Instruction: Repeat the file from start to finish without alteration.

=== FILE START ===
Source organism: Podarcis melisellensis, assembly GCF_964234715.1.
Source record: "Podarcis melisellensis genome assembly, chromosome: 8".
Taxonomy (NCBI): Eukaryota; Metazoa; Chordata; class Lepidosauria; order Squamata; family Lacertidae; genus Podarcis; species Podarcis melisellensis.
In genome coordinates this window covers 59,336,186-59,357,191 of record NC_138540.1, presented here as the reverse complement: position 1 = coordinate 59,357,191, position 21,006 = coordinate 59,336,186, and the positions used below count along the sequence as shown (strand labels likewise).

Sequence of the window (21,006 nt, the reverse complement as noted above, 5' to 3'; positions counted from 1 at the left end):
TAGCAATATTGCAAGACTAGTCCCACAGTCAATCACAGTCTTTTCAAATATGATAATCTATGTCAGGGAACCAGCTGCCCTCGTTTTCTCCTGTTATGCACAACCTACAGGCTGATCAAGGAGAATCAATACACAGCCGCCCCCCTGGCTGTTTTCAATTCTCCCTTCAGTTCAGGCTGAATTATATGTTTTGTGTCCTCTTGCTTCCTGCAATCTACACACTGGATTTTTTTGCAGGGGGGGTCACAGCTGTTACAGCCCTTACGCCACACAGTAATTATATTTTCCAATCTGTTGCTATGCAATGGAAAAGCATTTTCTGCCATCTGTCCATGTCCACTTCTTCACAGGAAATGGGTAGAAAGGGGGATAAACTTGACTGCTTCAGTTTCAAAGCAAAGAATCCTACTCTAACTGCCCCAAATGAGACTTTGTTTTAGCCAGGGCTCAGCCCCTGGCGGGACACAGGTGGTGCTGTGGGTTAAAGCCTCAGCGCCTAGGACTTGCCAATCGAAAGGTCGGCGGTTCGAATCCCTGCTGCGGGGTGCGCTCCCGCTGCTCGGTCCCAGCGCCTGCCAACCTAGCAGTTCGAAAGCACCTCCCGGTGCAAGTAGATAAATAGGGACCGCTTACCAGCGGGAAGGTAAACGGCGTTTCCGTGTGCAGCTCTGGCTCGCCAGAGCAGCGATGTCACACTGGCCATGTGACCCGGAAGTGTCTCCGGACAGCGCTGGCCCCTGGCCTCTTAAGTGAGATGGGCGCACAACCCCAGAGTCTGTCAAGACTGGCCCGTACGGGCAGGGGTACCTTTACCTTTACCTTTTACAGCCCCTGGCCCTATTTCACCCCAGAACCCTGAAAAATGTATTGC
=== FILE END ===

Source organism: Podarcis melisellensis, assembly GCF_964234715.1.
Source record: "Podarcis melisellensis genome assembly, chromosome: 8".
Taxonomy (NCBI): Eukaryota; Metazoa; Chordata; class Lepidosauria; order Squamata; family Lacertidae; genus Podarcis; species Podarcis melisellensis.
In genome coordinates this window covers 59,336,186-59,357,191 of record NC_138540.1, presented here as the reverse complement: position 1 = coordinate 59,357,191, position 21,006 = coordinate 59,336,186, and the positions used below count along the sequence as shown (strand labels likewise).

Sequence of the window (21,006 nt, the reverse complement as noted above, 5' to 3'; positions counted from 1 at the left end):
TAGCAATATTGCAAGACTAGTCCCACAGTCAATCACAGTCTTTTCAAATATGATAATCTATGTCAGGGAACCAGCTGCCCTCGTTTTCTCCTGTTATGCACAACCTACAGGCTGATCAAGGAGAATCAATACACAGCCGCCCCCCTGGCTGTTTTCAATTCTCCCTTCAGTTCAGGCTGAATTATATGTTTTGTGTCCTCTTGCTTCCTGCAATCTACACACTGGATTTTTTTGCAGGGGGGGTCACAGCTGTTACAGCCCTTACGCCACACAGTAATTATATTTTCCAATCTGTTGCTATGCAATGGAAAAGCATTTTCTGCCATCTGTCCATGTCCACTTCTTCACAGGAAATGGGTAGAAAGGGGGATAAACTTGACTGCTTCAGTTTCAAAGCAAAGAATCCTACTCTAACTGCCCCAAATGAGACTTTGTTTTAGCCAGGGCTCAGCCCCTGGCGGGACACAGGTGGTGCTGTGGGTTAAAGCCTCAGCGCCTAGGACTTGCCAATCGAAAGGTCGGCGGTTCGAATCCCTGCTGCGGGGTGCGCTCCCGCTGCTCGGTCCCAGCGCCTGCCAACCTAGCAGTTCGAAAGCACCTCCCGGTGCAAGTAGATAAATAGGGACCGCTTACCAGCGGGAAGGTAAACGGCGTTTCCGTGTGCAGCTCTGGCTCGCCAGAGCAGCGATGTCACACTGGCCATGTGACCCGGAAGTGTCTCCGGACAGCGCTGGCCCCTGGCCTCTTAAGTGAGATGGGCGCACAACCCCAGAGTCTGTCAAGACTGGCCCGTACGGGCAGGGGTACCTTTACCTTTACCTTTTACAGCCCCTGGCCCTATTTCACCCCAGAACCCTGAAAAATGTATTGC